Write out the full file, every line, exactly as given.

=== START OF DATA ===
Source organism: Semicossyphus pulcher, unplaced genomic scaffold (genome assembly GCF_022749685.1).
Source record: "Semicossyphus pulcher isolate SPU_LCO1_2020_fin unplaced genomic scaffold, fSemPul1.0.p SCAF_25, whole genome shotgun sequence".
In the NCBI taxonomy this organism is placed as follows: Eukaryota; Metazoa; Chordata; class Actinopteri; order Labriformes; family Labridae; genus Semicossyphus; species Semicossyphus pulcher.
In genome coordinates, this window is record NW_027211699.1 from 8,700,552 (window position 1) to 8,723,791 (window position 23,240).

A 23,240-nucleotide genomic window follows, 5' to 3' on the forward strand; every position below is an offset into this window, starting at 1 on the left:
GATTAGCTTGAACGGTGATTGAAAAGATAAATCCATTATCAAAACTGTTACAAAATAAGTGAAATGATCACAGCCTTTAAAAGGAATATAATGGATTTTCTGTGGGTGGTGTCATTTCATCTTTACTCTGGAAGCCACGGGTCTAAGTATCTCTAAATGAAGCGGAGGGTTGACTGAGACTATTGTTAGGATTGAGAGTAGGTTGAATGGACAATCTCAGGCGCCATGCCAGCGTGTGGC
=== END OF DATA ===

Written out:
Source organism: Semicossyphus pulcher, unplaced genomic scaffold (genome assembly GCF_022749685.1).
Source record: "Semicossyphus pulcher isolate SPU_LCO1_2020_fin unplaced genomic scaffold, fSemPul1.0.p SCAF_25, whole genome shotgun sequence".
In the NCBI taxonomy this organism is placed as follows: Eukaryota; Metazoa; Chordata; class Actinopteri; order Labriformes; family Labridae; genus Semicossyphus; species Semicossyphus pulcher.
In genome coordinates, this window is record NW_027211699.1 from 8,700,552 (window position 1) to 8,723,791 (window position 23,240).

A 23,240-nucleotide genomic window follows, 5' to 3' on the forward strand; every position below is an offset into this window, starting at 1 on the left:
GATTAGCTTGAACGGTGATTGAAAAGATAAATCCATTATCAAAACTGTTACAAAATAAGTGAAATGATCACAGCCTTTAAAAGGAATATAATGGATTTTCTGTGGGTGGTGTCATTTCATCTTTACTCTGGAAGCCACGGGTCTAAGTATCTCTAAATGAAGCGGAGGGTTGACTGAGACTATTGTTAGGATTGAGAGTAGGTTGAATGGACAATCTCAGGCGCCATGCCAGCGTGTGGC